PMed you the paywalled review. There seems to be some agreement that evidence transfers between different tendons FYI, e. g. some studies are about Achilles tendons. The specific review on golfer arm (seen by my doc as nearly equivalent to RSI on the hand-facing tendons) is also in my message. If you want to talk to an expert about the evidence you can probably ask to skype him for a fee.
PMed, and yes. The exercise the doc gave me was to hold it with both hands facing down and then alternatingly bend into an inverted / normal u-shape. This hits both flexors and extensors and it’s both eccentric and concentric combined.
Many policies are later revoked and aren’t about trading off present vs future resources (e. g. income redistribution). So those who are still alive when a policy’s effects stop got more than their fair share of voting power under this proposal if I understand correctly. E. g. if I’m 80 when a policy against redistribution comes into effect, and it’s revoked when I die at 84, my 1x vote weighting seems unfair because everyone else was also just affected for 4 years.
Retracted because I’m no longer sure if “then” instead of “the” was intended. I still emphasize that it’s a very nice read!
Very nicely written! Typo: “and the taking action on that basis”
This post seems to be missing the therapy with the best evidence basis—heavy loaded eccentric training. See e. g. https://www.uptodate.com/contents/overview-of-the-management-of-overuse-persistent-tendinopathy (paywalled). The combination with concentric training is almost as well supported and easier to do. The only tool needed is a flexbar. 3x 15 reps twice daily for 3 months should bring results.
The website painscience.com is a great SSC-like read but I’ve found it lacking from time to time, for instance by omitting eccentric training.
I can also recommend a professor in Germany who specializes in tendon problems and charges ca 150eur for a 30-60m session plus email support. I could even imagine him doing a skype session with some convincing but he’ll want to get an ultra sound and strength test. He was recommended to me by a paid service in Germany (betterdoc) that asks a council of medical experts for the leading expert for a desease. The professor website: http://www.sportpraxis-knobloch.de/
Possible ambiguity in the survey question: If the person stops working “for you or anyone for 3 years” that plausibly negates most of their life’s impact, unless they find a great way to build career capital without working for anyone. So with this interpretation, the answers would be something close to the NPV of their life’s impact divided by 3 (ignoring discounting).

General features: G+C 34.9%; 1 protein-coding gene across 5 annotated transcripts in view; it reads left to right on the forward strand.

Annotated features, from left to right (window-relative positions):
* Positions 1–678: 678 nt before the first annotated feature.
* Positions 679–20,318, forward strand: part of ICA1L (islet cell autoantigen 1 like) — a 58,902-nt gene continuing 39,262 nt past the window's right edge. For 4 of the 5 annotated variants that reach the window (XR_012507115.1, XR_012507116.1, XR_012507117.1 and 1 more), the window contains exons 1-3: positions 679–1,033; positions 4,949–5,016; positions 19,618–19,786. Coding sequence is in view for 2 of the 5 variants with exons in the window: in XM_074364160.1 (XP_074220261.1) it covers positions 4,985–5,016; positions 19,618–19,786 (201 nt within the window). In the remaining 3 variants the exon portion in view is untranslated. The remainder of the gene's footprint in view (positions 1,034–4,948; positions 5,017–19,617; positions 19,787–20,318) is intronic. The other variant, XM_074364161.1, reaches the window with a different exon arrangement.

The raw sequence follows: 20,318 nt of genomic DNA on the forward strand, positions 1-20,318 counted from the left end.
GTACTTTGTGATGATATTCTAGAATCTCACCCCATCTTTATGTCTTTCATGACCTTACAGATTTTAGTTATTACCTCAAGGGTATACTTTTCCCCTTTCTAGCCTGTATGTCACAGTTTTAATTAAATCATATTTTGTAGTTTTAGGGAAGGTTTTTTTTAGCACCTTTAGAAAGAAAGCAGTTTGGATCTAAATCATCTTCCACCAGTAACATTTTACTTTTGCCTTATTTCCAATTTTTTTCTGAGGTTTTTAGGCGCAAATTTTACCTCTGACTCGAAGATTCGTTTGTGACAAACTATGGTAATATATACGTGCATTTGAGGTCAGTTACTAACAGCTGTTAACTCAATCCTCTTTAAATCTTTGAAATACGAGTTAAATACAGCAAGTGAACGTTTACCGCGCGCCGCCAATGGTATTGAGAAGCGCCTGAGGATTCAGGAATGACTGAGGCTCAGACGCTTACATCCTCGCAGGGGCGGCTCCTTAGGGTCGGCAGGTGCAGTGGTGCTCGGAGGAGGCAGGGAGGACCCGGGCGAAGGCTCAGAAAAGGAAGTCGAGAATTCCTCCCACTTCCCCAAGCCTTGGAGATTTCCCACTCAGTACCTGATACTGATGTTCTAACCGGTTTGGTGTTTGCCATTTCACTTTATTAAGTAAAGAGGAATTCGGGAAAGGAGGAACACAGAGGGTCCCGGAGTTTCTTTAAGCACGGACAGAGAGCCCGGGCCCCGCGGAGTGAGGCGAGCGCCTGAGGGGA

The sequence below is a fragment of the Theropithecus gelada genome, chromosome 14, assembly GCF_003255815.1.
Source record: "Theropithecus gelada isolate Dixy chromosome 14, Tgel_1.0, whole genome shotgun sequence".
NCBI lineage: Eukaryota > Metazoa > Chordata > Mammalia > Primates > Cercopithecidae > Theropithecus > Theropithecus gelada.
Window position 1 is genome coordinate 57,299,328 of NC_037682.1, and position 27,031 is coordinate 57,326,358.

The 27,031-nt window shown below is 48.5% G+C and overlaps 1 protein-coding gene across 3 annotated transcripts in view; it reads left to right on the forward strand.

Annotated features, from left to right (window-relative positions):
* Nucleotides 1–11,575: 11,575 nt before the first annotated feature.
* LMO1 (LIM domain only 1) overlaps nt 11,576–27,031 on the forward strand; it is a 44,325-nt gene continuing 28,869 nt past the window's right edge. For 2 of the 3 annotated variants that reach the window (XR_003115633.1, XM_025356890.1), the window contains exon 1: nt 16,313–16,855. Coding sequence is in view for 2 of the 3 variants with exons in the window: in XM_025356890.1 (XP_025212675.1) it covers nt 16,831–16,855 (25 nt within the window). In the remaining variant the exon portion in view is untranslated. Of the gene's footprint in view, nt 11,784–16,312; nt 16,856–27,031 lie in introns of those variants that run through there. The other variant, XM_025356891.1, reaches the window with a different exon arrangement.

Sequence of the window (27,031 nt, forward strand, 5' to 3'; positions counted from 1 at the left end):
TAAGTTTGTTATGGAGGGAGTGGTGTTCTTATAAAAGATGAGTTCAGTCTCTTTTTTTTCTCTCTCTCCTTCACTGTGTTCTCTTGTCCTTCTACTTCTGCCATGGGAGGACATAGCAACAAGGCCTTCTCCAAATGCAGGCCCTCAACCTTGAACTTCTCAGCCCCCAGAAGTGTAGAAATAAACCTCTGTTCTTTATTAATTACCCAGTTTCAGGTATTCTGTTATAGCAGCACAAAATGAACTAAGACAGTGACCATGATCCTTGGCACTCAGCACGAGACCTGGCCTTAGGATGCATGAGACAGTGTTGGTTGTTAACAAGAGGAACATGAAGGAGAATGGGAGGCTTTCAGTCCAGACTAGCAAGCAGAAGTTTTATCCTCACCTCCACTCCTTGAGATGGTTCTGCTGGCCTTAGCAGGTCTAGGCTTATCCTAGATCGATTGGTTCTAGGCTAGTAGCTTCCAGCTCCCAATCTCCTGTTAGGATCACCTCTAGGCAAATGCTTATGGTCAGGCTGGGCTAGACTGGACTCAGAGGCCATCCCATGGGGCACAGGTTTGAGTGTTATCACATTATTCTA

Also, did you control for willingness to accept vs pay?
Sorry if this addressed, I skimmed the post.
To cover more content that’s not new but important, you could use a new source on one topic to summarize the state of that topic. I like that papers do this in the introduction and literature review and I think more posts and the like should do it.
Google scholar also lists recommended new papers on its homepage.
Why not just pay Russia an (arguably fair) reparation?
What sort of decision timeline can applicants expect? The existing opportunities are often slow compared to e.g. VC funding which is bad for planning.
Re 4): Correlation or similarity between agents is not really necessary condition for cooperation in the open source PD. LaVictoire et al. (2012) and related papers showed that ‘fair’ agents with completely different implementations can cooperate. A fair agent, roughly speaking, has to conform to any structure that implements “I’ll cooperate with you if I can show that you’ll cooperate with me”. So maybe that’s the measure you’re looking for.
A population of fair agents is also typically a Nash equilibrium in such games so you might expect that they sometimes do evolve.
LaVictoire, P., Fallenstein, B., Yudkowsky, E., Barasz, M., Christiano, P., & Herreshoff, M. (2014, July). Program equilibrium in the prisoner’s dilemma via Löb’s theorem. In AAAI Multiagent Interaction without Prior Coordination workshop.